At that time the Pharisees came together and decided to trap Jesus with a question. They induced their disciples, together with the followers of Herod, to go to him and say: “Master, we know that you always speak the truth and truly teach the way of God without regard for anyone, for you do not look at the person. So tell us: In your opinion, is it permissible to pay tax to the emperor or not?” But Jesus, recognizing their evil intent, said: “You hypocrites, why are you setting a trap for me? Show me the coin with which you pay your taxes!” Then they held out a denarius to him. He asked them: “Whose picture and inscription is this?” They answered: “The emperor.” Then he said to them, “So give to Caesar what belongs to Caesar and to God what belongs to God.”
“Whoever digs a pit for others will fall in it himself.” This is a proverb we like to use in Germany when someone deliberately wants to harm others, because it falls back on himself. It is also a theme in many fairy tales: To do and plan evil will take revenge, because you cannot play with the truth and you cannot manipulate it.
The hearts of the Pharisees had already darkened towards Jesus. Perhaps they thought they were right to ask such a question because they wanted to convict him and were looking for proof that Jesus had sinned against their religion.
But their question was full of hypocrisy, and the very first sentence convicted them!
“Master, we know that you always speak the truth and truly teach the way of God without regard for anyone, for you do not look at the person.”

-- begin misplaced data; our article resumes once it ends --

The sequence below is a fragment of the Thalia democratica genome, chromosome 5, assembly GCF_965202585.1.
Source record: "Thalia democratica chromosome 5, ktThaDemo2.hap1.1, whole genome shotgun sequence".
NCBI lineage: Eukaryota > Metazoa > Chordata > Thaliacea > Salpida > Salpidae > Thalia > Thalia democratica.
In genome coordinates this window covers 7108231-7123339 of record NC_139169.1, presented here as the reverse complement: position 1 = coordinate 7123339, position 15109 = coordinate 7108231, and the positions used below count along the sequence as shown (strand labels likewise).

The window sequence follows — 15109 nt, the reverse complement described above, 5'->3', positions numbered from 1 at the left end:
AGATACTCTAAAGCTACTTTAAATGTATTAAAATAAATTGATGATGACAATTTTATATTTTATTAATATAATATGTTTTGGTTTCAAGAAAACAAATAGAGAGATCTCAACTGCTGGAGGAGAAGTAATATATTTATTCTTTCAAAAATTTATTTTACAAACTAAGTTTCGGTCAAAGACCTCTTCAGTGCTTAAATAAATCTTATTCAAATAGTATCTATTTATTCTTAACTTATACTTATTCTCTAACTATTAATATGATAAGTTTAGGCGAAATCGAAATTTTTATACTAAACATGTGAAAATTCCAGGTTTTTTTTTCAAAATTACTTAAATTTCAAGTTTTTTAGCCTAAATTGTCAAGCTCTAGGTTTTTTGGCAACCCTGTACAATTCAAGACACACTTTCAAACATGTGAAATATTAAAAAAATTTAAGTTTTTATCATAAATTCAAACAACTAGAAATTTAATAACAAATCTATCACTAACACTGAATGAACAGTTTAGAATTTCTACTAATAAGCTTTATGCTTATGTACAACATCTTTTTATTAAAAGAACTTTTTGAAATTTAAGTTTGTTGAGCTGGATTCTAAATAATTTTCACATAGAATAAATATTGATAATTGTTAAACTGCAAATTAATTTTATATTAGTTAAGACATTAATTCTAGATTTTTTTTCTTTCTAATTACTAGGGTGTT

Actually, the Lord could have ended the conversation after this sentence and simply said: “If it is as you say, then listen to me!”, for although it was a hypocritical introduction, they were actually telling the truth, but only to trap him!
This teaches us how the forces of evil act, and we can learn from Jesus how to deal with them!
The forces of evil like to disguise their intentions and flatter people. Who does not like to hear that one always tells the truth, is righteous, does not let oneself be corrupted and teaches the way of God? This is a great praise and certainly what one strives for as a Christian! Such praise can be taken as a confirmation of one’s own way and person, and it can even be true – as in the case of the Lord!
Spiritual vigilance teaches us that we must be wise in our dealings with the praise of men, for praise can arouse vanity and complacency in us which are not yet overcome within! It is all too easy for people to admire and praise us if there is anything that can attract special attention. Since we humans want to be great, we may think that our personal value is increased by the praise of the people. But this makes us easily susceptible to deception. Even when praise is sincerely meant and is not in the service of a “trap”, as in today’s Gospel, it needs our spiritual vigilance so that we can gratefully attribute the good or even a special gift that is effective in our lives to the Lord, rather than to ourselves.
Jesus, free of vanities of any kind, did not allow himself to be deceived by hypocritical praise and was therefore able to notice the trap that was set for him and respond to it accordingly. The questioners were put to shame, and we received the precious teaching from him that one must distinguish between the worldly and the spiritual.
To be able to react to a trap in this way requires an inner freedom, so that the Holy Spirit gives the right instruction.
Let us protect our “inner castle” so that we do not fall into traps. Let us understand that our value is that we are beloved children of God and that all dignity is given to us by Him. Then we will be free from the praise of men! If it is sincerely meant and justified, then we can thank the Lord and rejoice, if it is hypocritical or a false assessment of ourselves, then we will not be blinded and remain vigilant!
Perhaps we can then, in the Spirit of the Lord, give the appropriate answer, which glorifies God and gives the right light!